Professor arranging new course-trip to Egypt

Archaeologist Moacir Elias dos Santos took two groups of people to the Arab country last January. The results were great and he’s planning another excursion in October.

Alexandre Rocha
alexandre.rocha@anba.com.br

São Paulo –Moacir Elias dos Santos, coordinator of Paraná, Brasil college Itecne’s Specialization Course in Ancient and Medieval History arranged a trip to Egypt that doubled as an extension course last January. The result was so great he intends to have another excursion in October.

“We went places tourists seldom go to,” the professor said. “We have been to sites even the (local) guide wasn’t aware of,” he said. As a case in point he cited the tombs of Ancient Kingdom-era noblemen in Aswan (pictured above), in Southern Egypt.

Visits were also made to the Valley of the Nobles in Luxor, home to hundreds of tombs dating from the Sixth Dynasty (2345-2150 BC) to the Greek-Roman Period (332 BC- 395 AD); to the fabulous tomb of Queen Nefertari, the favorite wife of Ramesses II, the Great; and the home of Howard Carter, the British Egyptologist who discovered king Tutankhamun’s grave in 1922.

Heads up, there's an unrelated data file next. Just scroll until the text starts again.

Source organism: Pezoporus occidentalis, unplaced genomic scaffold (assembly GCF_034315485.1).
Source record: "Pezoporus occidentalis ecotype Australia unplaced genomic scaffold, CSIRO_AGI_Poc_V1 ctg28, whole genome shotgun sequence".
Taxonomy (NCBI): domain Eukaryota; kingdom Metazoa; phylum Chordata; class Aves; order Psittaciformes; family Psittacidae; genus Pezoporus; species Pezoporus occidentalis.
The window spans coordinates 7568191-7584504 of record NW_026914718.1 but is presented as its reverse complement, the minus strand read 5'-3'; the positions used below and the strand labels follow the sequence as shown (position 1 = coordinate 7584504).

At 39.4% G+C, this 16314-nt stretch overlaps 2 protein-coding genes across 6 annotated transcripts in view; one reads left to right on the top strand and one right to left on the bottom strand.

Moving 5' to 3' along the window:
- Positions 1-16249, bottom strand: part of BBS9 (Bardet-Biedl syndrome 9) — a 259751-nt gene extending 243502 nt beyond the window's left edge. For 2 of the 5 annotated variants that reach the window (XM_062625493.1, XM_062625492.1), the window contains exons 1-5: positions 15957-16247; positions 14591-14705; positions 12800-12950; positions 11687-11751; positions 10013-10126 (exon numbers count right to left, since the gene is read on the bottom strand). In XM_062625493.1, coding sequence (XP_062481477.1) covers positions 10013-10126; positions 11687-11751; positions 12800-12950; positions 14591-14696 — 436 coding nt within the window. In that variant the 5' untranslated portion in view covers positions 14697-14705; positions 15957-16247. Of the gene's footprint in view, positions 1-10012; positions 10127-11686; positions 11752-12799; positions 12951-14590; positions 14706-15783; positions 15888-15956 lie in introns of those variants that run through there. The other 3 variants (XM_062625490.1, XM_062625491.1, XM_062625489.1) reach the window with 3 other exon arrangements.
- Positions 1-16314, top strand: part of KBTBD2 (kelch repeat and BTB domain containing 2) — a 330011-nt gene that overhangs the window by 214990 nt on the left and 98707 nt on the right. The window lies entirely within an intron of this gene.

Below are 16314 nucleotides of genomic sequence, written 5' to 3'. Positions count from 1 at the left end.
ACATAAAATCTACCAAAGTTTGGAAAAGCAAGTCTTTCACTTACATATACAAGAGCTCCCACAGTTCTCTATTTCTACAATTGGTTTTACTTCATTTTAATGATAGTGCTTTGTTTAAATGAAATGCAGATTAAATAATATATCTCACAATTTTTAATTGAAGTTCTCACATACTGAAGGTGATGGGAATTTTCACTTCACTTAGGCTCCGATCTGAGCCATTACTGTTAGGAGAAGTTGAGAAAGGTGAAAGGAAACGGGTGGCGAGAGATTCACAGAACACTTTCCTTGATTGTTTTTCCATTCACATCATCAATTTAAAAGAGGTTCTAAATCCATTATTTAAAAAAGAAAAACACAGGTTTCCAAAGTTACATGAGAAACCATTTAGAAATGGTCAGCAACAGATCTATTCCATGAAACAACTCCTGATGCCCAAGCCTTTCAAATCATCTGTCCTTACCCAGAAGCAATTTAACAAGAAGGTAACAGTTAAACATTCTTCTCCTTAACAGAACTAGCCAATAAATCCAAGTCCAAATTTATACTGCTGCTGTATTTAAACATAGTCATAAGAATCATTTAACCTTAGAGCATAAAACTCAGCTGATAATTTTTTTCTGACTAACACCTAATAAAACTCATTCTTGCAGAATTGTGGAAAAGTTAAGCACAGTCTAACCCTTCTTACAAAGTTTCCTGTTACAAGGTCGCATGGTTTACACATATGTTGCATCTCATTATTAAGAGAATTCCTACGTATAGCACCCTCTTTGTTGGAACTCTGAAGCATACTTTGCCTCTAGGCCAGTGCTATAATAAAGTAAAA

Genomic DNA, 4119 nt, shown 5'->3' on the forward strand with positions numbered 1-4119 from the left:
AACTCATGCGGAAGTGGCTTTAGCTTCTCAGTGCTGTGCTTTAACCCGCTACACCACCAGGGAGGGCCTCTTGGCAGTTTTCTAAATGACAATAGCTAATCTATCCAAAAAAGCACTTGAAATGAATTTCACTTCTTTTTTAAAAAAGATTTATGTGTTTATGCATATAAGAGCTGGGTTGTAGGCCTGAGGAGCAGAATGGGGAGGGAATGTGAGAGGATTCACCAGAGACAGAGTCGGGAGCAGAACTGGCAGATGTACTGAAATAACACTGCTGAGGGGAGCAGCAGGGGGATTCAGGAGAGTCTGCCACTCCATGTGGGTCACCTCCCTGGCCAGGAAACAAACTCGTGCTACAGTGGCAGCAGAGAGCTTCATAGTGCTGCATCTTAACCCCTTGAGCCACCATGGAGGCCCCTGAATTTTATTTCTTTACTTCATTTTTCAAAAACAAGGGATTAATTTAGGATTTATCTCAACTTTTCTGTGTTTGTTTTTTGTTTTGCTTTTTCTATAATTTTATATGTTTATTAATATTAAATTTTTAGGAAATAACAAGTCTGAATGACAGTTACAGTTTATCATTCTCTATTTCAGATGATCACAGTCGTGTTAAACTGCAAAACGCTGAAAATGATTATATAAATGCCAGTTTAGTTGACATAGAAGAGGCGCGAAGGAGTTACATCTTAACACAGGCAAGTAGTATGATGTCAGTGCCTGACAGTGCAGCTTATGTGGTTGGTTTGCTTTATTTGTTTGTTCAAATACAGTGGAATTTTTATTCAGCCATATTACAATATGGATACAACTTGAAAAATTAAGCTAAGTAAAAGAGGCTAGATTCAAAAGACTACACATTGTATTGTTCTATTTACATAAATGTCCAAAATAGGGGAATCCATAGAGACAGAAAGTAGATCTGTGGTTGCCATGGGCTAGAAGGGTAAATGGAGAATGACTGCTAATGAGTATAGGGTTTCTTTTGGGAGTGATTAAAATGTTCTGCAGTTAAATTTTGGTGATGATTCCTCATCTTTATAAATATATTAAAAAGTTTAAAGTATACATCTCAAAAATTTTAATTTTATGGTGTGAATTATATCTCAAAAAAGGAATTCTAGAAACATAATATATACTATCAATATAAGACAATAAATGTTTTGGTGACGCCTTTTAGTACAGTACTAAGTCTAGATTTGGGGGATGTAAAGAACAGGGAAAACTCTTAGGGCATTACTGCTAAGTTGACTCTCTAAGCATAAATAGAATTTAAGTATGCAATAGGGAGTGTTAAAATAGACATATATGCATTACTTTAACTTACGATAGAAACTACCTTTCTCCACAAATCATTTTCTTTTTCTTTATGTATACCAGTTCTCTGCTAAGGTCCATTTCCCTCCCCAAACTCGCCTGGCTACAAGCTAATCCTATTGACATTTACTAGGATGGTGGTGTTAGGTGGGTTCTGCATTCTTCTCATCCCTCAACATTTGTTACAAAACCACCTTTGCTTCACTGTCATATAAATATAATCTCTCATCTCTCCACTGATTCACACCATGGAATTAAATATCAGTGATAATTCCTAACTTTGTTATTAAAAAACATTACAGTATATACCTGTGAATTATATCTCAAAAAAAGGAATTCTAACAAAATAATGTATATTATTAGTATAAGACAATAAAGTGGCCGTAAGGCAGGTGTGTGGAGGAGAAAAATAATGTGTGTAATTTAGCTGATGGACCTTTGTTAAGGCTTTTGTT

The Red Pyramid of Snefru, in Dahshur

The students and professor also visited Dahshur near Cairo. This is the site of the Red Pyramid – Egypt’s first “true” pyramid, built by pharaoh Snefru (2613-2589 BC), the father to Khufu, the builder of the biggest of all pyramids.

The monument’s name probably stems from the color of the stones used in construction. The Red Pyramid is the third largest in Egypt, outsizing even the tomb of Menkaure – which is one of the Great Pyramids of Giza.

Snefru, by the way, was a prolific pyramid builder. He’d made other attempts before getting it right with the Red Pyramid. One such attempt can also be seen in Dahshur – the Bent Pyramid, whose sides start at an angle from the ground, which turns sharper halfway through to the top.

According to Santos, 70 people joined the course in two groups of 35. “It was a varied audience,” he said. The groups comprised professors and people who took the trip on their own.

(Story continues after photo gallery)

Before returning to Egypt, Santos will take a similar trip to Peru, where he had a course-trip in early 2018.

Santos is an archaeologist and besides being professor, he’s in charge of conserving the Egyptian mummy Tothmea, which is on display at the Rosicrucian Egyptian Museum in Curitiba.

Translated by Gabriel Pomerancblum

Personal Archive
Alexandre Rocha/ANBA

Related Posts